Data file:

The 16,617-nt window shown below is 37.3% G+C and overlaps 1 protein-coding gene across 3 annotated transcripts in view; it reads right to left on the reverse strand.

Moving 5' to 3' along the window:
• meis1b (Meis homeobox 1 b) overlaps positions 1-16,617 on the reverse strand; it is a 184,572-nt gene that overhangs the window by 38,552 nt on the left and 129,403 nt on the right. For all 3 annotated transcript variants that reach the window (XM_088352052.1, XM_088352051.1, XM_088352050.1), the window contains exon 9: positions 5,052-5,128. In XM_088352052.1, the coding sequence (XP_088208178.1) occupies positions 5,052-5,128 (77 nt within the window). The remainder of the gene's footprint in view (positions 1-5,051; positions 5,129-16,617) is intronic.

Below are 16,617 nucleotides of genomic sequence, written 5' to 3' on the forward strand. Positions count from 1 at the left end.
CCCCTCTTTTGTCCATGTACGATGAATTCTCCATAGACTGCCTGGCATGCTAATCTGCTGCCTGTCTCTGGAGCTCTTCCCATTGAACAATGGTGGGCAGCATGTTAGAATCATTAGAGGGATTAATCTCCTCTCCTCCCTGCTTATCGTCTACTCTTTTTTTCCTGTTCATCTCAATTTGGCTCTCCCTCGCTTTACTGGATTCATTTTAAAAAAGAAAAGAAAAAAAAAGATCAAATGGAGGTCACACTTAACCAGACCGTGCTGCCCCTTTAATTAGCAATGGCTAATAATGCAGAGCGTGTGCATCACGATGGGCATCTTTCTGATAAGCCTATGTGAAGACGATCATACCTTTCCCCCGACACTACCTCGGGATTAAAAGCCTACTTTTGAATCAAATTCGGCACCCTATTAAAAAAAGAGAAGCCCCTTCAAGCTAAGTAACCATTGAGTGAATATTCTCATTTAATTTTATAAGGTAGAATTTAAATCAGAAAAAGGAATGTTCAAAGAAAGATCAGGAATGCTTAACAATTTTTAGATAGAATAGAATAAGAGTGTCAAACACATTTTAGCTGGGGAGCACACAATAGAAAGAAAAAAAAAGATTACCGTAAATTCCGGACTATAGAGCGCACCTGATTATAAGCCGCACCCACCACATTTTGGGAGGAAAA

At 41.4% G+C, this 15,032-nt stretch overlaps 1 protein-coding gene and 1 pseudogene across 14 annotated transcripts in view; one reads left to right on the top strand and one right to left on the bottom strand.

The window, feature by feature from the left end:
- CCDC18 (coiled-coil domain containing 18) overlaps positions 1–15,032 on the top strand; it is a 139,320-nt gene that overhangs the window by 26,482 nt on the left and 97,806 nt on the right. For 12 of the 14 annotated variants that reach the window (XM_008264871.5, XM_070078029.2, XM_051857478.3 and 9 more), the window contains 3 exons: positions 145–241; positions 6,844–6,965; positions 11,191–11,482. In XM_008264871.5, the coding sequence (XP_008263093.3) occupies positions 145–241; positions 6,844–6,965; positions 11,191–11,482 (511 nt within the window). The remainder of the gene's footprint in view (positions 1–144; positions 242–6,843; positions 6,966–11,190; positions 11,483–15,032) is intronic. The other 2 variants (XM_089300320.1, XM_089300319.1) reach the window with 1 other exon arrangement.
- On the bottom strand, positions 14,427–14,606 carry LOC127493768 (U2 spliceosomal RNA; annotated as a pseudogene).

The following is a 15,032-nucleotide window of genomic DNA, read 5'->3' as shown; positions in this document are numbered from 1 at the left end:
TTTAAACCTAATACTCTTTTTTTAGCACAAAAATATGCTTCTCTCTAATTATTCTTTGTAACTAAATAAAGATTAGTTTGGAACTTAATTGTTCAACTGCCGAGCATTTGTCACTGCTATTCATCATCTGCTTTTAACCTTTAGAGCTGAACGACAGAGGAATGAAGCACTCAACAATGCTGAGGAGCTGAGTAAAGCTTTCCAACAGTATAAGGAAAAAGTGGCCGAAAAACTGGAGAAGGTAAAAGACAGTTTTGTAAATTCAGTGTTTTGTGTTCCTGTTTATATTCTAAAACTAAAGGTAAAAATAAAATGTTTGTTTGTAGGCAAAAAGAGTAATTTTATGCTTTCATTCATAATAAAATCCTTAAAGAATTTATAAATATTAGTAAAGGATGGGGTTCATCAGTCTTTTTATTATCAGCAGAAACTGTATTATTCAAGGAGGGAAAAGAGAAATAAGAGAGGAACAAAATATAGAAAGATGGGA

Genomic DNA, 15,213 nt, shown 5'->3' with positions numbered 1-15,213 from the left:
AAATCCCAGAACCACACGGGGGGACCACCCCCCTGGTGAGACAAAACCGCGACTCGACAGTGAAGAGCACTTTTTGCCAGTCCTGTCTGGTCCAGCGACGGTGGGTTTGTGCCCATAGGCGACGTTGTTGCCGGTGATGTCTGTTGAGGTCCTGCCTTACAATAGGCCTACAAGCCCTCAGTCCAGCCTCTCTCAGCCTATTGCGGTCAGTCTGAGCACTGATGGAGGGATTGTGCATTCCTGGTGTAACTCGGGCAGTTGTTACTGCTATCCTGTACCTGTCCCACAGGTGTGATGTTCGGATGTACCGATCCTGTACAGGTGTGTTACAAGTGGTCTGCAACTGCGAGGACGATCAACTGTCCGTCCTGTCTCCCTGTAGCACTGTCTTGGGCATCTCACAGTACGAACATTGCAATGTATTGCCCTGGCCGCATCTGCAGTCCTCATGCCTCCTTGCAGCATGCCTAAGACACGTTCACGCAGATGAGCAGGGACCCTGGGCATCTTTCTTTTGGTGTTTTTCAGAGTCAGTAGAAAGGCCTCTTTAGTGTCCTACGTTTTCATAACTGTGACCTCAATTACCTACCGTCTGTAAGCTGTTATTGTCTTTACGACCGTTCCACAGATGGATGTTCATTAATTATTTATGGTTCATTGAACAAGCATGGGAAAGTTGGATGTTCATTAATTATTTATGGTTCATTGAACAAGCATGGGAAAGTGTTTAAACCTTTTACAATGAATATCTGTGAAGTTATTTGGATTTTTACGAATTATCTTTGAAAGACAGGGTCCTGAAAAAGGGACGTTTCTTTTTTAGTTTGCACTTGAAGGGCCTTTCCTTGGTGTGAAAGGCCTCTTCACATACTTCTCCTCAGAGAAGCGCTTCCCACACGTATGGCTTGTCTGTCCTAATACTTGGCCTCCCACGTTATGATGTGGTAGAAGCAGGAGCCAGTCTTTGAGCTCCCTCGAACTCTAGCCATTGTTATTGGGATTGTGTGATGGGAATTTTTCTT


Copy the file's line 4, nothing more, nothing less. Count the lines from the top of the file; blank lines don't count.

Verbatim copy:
Below are 16,617 nucleotides of genomic sequence, written 5' to 3' on the forward strand. Positions count from 1 at the left end.